SRA International may be running the most successful bioinformatics businesses you never heard of.
The tiny bioinformatics subunit of government IT contractor SRA employs only 30 of the company’s 2,500 employees, but holds its own when it comes to revenues. The three-year-old group generated $4 million of the company’s $361 million in FY 2002 revenues — mostly in the form of contract services for NIH — and is confident that it can grow that business over the course of 2003.
“We feel like we’ve been a bit of a stealth company,” said John Greene, director of bioinformatics for SRA. “We’re getting a reputation on the NIH campus as the contractor to call when you want to do bioinformatics, but we don’t focus that heavily on the commercial market.”
Viewing bioinformatics as the quickest way to grow its Health Systems business unit, SRA began staffing the group when it won a contract to build the NCI’s intramural microarray database four years ago. The storage and analysis system, developed in a close collaboration with the NCI and the NIH Center for Information Technology (CIT), is SRA’s “flagship” bioinformatics project, Greene said, and will likely serve as the primary vehicle for the growth of SRA’s bioinformatics business over the remainder of the year. The company has already replicated the database at three other sites — the Centers for Disease Control, the Netherlands Cancer Institute, and the Genome Institute of Singapore — and is in discussions with a number of other organizations for similar installations, Greene said.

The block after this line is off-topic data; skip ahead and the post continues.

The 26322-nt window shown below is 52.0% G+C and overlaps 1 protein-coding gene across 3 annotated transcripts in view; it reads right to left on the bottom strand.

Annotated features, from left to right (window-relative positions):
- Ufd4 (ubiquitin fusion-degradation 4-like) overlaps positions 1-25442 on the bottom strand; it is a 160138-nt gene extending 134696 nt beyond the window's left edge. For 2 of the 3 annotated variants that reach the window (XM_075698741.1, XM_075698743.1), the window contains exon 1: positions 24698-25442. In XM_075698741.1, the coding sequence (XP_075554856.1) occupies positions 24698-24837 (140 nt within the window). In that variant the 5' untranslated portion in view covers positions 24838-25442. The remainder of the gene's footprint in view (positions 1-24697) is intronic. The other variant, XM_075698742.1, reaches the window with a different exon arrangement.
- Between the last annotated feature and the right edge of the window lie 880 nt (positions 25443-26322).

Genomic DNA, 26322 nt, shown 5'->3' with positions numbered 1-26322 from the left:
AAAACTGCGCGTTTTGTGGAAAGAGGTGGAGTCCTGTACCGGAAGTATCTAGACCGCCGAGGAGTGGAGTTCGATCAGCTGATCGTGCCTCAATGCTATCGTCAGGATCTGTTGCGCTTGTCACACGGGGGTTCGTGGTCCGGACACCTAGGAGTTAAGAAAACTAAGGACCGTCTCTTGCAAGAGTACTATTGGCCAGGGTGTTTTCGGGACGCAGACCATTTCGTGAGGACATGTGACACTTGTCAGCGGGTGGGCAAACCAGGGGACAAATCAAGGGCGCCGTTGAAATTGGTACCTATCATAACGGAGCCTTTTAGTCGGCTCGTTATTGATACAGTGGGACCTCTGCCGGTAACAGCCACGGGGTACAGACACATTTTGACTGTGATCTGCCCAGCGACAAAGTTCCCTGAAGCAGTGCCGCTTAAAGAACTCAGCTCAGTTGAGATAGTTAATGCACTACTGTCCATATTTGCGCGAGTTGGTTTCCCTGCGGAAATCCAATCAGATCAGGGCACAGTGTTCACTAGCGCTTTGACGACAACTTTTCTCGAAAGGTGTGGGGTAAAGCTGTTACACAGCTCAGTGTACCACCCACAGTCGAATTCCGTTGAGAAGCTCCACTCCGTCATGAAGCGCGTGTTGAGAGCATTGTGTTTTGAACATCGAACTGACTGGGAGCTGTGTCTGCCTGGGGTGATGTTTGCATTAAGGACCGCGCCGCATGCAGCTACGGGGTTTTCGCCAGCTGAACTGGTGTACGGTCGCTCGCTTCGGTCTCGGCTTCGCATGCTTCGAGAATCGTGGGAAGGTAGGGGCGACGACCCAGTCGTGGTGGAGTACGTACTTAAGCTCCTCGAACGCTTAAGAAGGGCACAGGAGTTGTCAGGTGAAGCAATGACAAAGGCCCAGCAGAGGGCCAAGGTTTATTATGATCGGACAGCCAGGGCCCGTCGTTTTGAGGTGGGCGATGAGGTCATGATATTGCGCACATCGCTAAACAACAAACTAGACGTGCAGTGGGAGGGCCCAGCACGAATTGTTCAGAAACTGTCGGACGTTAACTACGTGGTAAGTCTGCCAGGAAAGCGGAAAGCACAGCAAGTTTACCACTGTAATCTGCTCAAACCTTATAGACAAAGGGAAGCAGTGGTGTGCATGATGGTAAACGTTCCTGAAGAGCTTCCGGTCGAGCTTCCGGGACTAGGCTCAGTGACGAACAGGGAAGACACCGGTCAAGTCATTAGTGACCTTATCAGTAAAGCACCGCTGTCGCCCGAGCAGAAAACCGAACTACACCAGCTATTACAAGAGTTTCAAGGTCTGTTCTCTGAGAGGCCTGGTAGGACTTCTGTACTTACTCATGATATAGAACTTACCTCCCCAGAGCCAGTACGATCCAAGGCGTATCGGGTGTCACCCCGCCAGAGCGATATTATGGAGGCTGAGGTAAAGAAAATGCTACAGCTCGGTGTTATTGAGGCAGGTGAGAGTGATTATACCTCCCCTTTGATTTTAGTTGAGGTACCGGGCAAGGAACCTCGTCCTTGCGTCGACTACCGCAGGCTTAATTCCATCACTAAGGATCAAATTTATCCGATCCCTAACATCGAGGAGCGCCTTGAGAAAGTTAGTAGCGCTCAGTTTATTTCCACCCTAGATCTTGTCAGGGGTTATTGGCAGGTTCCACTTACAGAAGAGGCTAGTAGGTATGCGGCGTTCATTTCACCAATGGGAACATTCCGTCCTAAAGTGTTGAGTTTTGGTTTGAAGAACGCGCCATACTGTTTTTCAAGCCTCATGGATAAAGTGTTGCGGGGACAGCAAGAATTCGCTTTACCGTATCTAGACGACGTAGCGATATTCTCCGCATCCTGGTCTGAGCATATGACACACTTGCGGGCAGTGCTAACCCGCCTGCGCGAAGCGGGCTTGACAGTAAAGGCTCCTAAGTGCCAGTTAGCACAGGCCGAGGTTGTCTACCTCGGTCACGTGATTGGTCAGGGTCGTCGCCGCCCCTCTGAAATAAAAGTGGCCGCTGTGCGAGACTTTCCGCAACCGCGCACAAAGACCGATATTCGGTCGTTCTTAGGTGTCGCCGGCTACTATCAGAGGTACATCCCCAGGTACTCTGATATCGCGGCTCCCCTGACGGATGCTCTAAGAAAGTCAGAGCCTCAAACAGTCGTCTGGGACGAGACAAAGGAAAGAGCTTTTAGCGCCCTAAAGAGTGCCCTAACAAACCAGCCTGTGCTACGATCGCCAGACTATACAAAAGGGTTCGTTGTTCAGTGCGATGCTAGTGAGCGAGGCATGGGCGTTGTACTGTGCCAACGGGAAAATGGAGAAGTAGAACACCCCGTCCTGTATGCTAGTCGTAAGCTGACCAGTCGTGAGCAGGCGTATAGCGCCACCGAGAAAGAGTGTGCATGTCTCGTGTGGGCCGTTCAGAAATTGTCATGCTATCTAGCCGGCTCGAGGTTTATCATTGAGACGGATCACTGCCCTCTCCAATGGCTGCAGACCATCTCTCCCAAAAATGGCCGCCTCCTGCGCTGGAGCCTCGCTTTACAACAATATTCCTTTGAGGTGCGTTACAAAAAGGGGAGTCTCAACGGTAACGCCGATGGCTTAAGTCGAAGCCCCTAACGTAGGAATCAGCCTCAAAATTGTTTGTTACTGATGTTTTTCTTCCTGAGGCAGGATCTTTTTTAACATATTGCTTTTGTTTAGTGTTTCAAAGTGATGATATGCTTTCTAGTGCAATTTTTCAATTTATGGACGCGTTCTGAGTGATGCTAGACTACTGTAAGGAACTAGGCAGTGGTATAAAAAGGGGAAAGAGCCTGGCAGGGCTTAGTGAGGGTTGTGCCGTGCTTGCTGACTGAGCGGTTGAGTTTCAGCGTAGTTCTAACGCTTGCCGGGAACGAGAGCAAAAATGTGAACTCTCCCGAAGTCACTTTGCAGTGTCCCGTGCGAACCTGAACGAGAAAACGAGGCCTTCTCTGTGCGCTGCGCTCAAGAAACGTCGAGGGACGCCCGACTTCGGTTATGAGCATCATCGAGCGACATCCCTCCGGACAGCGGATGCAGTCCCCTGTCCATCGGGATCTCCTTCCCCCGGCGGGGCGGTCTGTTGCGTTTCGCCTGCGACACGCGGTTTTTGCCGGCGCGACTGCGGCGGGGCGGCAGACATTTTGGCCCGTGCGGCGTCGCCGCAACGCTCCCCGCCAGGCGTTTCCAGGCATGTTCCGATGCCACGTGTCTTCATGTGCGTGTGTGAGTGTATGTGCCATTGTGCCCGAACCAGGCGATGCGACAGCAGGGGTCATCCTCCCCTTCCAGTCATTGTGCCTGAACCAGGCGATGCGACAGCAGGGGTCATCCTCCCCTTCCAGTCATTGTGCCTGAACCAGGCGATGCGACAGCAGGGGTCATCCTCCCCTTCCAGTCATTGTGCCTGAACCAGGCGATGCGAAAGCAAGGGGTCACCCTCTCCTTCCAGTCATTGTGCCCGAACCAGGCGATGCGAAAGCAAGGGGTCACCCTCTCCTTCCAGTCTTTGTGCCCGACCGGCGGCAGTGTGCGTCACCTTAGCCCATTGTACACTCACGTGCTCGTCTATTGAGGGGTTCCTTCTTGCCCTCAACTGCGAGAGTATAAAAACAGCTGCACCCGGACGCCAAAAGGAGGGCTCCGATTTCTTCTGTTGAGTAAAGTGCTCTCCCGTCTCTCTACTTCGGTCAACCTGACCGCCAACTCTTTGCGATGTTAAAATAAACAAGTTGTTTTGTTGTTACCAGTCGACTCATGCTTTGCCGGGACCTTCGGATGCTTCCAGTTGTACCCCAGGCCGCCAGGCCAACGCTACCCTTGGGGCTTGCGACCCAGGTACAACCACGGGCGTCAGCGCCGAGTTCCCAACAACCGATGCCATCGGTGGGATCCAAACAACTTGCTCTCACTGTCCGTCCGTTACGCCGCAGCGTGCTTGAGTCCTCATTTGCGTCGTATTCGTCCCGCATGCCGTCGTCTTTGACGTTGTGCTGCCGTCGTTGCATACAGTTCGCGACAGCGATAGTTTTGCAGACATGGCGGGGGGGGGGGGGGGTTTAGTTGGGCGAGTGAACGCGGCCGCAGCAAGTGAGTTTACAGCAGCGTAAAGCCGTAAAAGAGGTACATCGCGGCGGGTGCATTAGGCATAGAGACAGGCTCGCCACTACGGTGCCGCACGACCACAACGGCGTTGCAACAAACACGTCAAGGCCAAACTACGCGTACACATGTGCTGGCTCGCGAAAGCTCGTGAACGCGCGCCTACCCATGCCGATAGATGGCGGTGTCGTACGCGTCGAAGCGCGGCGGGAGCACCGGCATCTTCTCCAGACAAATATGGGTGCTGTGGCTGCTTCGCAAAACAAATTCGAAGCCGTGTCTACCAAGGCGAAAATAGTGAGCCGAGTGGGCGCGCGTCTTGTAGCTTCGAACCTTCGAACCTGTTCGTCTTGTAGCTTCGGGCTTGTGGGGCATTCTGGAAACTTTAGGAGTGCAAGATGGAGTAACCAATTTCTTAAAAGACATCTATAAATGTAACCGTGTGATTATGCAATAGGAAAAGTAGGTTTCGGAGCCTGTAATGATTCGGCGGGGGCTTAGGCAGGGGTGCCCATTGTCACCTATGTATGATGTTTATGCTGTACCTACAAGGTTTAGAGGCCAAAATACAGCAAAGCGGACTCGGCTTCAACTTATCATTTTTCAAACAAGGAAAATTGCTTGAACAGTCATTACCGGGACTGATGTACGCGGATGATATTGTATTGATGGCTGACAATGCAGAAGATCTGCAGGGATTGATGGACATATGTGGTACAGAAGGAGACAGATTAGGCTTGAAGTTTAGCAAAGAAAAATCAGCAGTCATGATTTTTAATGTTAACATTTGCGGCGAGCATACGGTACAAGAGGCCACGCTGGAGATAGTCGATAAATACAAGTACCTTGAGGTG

SRA has also won contracts to support bioinformatics groups at several other NIH institutes, most recently at the Institute of Neurological Diseases and Stroke, and is expanding its work with the CDC to integrate an epidemiology database with the microarray system for researchers studying chronic fatigue syndrome. In addition, SRA is also working with the CIT on parallel- izing algorithms for high-performance computing, and has emerging efforts in proteomics and biological text mining.
SRA’s primary role is that of a government contractor, and the bioinformatics group doesn’t plan to deviate far from that pattern. However, Greene noted, the group certainly wouldn’t turn down any possible bioinformatics partnerships from the commercial sector as it seeks to expand the business.
Mad about mAdb
The growth of SRA’s bioinformatics group is built upon the momentum of the NIH microarray database project, which has “become far larger than anything we ever imagined,” Greene said. The mAdb database, whose moniker Greene acknowledged is “not a real fancy acronym” for “microarray database,” now supports over 835 NIH intramural scientists and their collaborators worldwide, and stores data on more than 23,500 arrays.
Greene is one of six SRA staffers dedicated to the project at NIH, where John Powell, head of the Bioinformatics and Molecular Analysis Section of NIH, is the government project leader.
The two-tier, web-based system is built on a Sybase database and runs on a Sun enterprise server. Open source software was used wherever possible to keep costs down, Greene said, and the R statistical package serves as the foundation for an analytical toolkit that includes the usual microarray anal- ysis suspects: hierarchical clustering, k-means clustering, self-organizing maps, principal components analysis, multi-dimensional scaling, scatter plots, and statistics including T-tests, the Wilcoxon rank-sum test, ANOVA, and the Kruskal-Wallis test.
The database primarily supports NCI’s two microarray printing centers — one at the Advanced Technology Center in Gaithersburg, and one at NCI Frederick. The system has recently been modified to handle Affymetrix arrays as well, Greene said, noting that it already contains data from approximately 1,500 Affy arrays.